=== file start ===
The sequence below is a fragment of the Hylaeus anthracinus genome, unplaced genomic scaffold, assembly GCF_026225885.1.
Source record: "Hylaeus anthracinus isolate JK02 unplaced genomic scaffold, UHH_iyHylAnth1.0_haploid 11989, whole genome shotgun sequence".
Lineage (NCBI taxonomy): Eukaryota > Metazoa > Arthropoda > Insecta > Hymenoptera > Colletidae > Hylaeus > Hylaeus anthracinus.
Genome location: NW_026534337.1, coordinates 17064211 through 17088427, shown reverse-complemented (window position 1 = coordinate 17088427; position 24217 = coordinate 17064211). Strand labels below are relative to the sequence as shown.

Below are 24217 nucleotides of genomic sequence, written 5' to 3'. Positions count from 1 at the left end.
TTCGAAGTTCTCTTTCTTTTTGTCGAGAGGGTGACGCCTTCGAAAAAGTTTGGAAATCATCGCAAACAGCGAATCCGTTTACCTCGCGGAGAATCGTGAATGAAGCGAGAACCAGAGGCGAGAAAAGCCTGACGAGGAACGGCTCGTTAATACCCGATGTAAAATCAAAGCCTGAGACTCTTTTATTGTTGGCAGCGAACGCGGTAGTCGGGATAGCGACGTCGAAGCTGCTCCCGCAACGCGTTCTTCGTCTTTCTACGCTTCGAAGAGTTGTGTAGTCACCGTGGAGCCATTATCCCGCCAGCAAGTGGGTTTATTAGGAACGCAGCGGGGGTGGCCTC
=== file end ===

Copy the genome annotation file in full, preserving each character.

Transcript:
The sequence below is a fragment of the Hylaeus anthracinus genome, unplaced genomic scaffold, assembly GCF_026225885.1.
Source record: "Hylaeus anthracinus isolate JK02 unplaced genomic scaffold, UHH_iyHylAnth1.0_haploid 11989, whole genome shotgun sequence".
Lineage (NCBI taxonomy): Eukaryota > Metazoa > Arthropoda > Insecta > Hymenoptera > Colletidae > Hylaeus > Hylaeus anthracinus.
Genome location: NW_026534337.1, coordinates 17064211 through 17088427, shown reverse-complemented (window position 1 = coordinate 17088427; position 24217 = coordinate 17064211). Strand labels below are relative to the sequence as shown.

Below are 24217 nucleotides of genomic sequence, written 5' to 3'. Positions count from 1 at the left end.
TTCGAAGTTCTCTTTCTTTTTGTCGAGAGGGTGACGCCTTCGAAAAAGTTTGGAAATCATCGCAAACAGCGAATCCGTTTACCTCGCGGAGAATCGTGAATGAAGCGAGAACCAGAGGCGAGAAAAGCCTGACGAGGAACGGCTCGTTAATACCCGATGTAAAATCAAAGCCTGAGACTCTTTTATTGTTGGCAGCGAACGCGGTAGTCGGGATAGCGACGTCGAAGCTGCTCCCGCAACGCGTTCTTCGTCTTTCTACGCTTCGAAGAGTTGTGTAGTCACCGTGGAGCCATTATCCCGCCAGCAAGTGGGTTTATTAGGAACGCAGCGGGGGTGGCCTC